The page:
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  1. tired woman


    Today is "My Writing Process" blog tour day, when writers answer questions about their writing process. Last week, fellow Astraea romance author Sherry Gloag, posted hers. You can read it at http://sherrygloagtheheartofromance.blogspot.co.uk/2013/12/my-writing-process-mywritingprocess.html Thank you Sherry for inviting me to join in the blog tour.

    1) What are you currently working on?

    I'm working on four books at the moment. I like to work on a few different projects as I find it keeps the creativity flowing  and is great for curing writer's block. If I get stuck on how to proceed with one story I can move onto another one for a while. This helps me return to the other one with fresh eyes and a new perspective.

    One of my projects is a YA, called Sapphire Blue. It's an after-life romance adventure, and I've mentioned a bit about it in my previous blog so scroll down if you want to find out more. Two of the other books are romance novels and the fourth book is a picture book. They are all at various stages of development.

    2) How does your work differ from others of its genre?

    I hope it's because I like to write about tough subjects in a light way, with every day characters that readers can relate to. I want to make people think 'what would I do?' in that situation. Sapphire Blue is essentially a love story, but both the hero and heroine die in the first chapter. The theme of the story is can true love survive anything even death? Sapphire and Will, my hero and heroine, are separated in the after-life and have to go through a lot of tough stuff if they want to be together. Is their love strong enough? It's written from both Sapphire's and Will's point of view as Will insisted on telling his story too (again this is mentioned in the previous blog).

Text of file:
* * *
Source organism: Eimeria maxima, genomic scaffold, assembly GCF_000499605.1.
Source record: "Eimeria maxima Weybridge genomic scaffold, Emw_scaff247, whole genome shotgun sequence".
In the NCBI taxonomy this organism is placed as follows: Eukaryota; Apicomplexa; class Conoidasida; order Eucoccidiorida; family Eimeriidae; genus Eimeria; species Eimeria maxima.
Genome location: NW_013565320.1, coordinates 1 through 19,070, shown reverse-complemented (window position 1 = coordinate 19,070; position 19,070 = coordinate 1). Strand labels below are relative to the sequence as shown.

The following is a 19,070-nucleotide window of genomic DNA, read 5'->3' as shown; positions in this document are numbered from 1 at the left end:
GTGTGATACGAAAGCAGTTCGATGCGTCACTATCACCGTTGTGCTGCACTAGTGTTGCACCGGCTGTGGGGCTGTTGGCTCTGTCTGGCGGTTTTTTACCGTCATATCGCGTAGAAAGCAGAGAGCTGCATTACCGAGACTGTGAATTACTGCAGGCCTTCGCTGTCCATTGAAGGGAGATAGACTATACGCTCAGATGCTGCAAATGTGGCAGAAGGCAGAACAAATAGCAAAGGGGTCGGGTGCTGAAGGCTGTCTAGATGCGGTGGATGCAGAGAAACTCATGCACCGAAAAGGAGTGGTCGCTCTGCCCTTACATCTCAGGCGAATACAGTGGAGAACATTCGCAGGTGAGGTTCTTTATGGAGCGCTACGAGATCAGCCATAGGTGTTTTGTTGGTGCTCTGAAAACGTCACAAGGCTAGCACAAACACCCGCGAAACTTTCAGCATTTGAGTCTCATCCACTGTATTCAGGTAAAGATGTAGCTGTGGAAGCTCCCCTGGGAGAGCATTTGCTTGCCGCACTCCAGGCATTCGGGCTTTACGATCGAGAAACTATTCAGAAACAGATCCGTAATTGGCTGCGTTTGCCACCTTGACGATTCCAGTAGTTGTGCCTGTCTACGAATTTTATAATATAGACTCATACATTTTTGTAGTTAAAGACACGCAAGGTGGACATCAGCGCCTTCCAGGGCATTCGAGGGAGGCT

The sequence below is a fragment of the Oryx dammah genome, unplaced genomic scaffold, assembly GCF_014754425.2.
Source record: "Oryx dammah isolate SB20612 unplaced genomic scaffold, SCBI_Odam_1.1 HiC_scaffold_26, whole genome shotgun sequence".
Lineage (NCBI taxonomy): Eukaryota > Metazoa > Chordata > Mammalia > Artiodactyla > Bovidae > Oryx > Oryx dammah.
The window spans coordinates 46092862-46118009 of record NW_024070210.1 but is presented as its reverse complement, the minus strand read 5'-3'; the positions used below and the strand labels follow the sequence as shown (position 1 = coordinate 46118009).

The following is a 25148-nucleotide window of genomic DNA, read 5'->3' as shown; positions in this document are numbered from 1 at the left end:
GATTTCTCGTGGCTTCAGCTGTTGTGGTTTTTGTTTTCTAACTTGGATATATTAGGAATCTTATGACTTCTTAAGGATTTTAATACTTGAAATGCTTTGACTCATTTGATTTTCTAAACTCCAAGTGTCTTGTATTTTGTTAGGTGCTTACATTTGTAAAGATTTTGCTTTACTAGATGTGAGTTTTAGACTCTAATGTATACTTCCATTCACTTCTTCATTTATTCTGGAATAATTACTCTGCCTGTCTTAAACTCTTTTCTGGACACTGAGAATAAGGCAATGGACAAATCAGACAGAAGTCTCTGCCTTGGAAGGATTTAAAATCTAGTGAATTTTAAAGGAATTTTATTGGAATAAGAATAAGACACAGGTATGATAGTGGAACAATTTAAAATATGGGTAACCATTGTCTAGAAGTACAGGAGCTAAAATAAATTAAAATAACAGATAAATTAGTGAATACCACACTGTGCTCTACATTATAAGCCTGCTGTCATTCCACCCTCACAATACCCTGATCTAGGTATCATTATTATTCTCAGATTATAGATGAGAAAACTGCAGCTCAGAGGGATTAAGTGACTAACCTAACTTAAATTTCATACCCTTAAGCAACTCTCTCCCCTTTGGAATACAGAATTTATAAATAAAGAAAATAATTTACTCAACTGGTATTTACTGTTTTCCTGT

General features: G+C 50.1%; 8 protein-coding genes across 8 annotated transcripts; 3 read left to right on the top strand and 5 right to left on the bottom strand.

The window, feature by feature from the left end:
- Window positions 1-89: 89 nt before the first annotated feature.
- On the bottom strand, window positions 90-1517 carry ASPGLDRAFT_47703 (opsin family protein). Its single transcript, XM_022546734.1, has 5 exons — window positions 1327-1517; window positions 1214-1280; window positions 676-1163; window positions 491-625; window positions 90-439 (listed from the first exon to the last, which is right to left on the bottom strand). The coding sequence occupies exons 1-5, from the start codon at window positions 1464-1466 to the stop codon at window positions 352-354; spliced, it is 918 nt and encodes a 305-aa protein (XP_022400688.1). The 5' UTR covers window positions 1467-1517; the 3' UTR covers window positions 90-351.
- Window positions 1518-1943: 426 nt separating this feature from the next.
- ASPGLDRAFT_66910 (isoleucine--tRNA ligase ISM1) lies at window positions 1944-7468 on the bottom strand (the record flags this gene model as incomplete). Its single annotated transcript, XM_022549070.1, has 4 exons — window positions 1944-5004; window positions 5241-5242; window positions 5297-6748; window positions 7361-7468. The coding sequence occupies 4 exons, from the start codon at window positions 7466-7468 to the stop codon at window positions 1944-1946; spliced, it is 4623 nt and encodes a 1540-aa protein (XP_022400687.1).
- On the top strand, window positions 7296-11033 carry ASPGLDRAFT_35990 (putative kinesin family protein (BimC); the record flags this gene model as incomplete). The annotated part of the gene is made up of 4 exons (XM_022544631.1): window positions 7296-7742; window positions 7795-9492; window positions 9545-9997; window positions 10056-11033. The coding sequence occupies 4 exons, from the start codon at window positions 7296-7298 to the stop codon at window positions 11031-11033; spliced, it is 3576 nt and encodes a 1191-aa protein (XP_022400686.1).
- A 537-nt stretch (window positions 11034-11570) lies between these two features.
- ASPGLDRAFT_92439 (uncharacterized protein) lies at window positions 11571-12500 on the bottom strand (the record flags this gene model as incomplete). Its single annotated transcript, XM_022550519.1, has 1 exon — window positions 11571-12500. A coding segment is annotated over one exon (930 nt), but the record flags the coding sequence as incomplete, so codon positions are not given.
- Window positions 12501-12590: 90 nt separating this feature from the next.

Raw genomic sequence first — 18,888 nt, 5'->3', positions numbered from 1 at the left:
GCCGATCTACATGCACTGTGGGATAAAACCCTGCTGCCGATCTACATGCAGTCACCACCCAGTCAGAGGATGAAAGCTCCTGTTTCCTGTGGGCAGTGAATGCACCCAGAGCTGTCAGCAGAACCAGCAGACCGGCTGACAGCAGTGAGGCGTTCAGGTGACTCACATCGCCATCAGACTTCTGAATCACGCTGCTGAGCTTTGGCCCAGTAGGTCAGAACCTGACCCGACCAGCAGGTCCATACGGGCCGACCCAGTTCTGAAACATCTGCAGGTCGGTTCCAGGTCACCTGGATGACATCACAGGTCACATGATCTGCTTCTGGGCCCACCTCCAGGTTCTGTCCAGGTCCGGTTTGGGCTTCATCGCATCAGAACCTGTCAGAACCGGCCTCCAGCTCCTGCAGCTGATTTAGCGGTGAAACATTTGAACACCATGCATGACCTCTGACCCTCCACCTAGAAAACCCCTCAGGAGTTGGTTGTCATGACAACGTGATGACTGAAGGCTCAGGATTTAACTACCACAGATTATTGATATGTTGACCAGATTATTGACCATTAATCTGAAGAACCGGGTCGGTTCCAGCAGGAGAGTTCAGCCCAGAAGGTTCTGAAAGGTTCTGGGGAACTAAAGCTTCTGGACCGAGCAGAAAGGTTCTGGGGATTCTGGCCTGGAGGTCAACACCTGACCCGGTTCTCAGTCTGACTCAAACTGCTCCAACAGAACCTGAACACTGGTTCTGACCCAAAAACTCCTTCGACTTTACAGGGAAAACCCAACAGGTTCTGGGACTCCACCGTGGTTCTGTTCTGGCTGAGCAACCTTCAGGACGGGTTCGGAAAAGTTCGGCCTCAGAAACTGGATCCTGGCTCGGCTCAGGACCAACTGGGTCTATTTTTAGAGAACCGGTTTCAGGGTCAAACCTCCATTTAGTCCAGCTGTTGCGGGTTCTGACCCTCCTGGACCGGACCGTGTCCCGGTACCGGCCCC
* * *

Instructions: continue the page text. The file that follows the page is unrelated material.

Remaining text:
I like my female characters to be strong and sassy, not afraid to kick butt if they have too, and a bit quirky. And my male characters to have a caring side. In Perfect Summer, my previous YA, Morgan has to make some tough choices to save her brother and Jamie will do anything for his little sister.

    Someone who read Perfect Summer said,'I’m just so glad Karen wrote this book and that I got to read it because its really made me stop and think about my life'. And one reviewer for my romance novel, The Millionaire Plan, said 'Jed was totally endearing to me and I felt his relationship with his sister made him an even better man.'

    3) Why do you write like you do?

    I’ve always written in different genres and for different markets. I first started writing for the teenage magazine, Jackie, then romance stories for Patches, Loving and Blue Jeans. I wrote children’s  books for a long time, writing anything from comic strips, fiction, non-fiction even plays. I had my first romance, Never Say Forever, published in 2007, Perfect Summer was published in 2012, then  my second romance,The Millionaire Plan, and I now write for all three markets.

    4) How does your writing process work?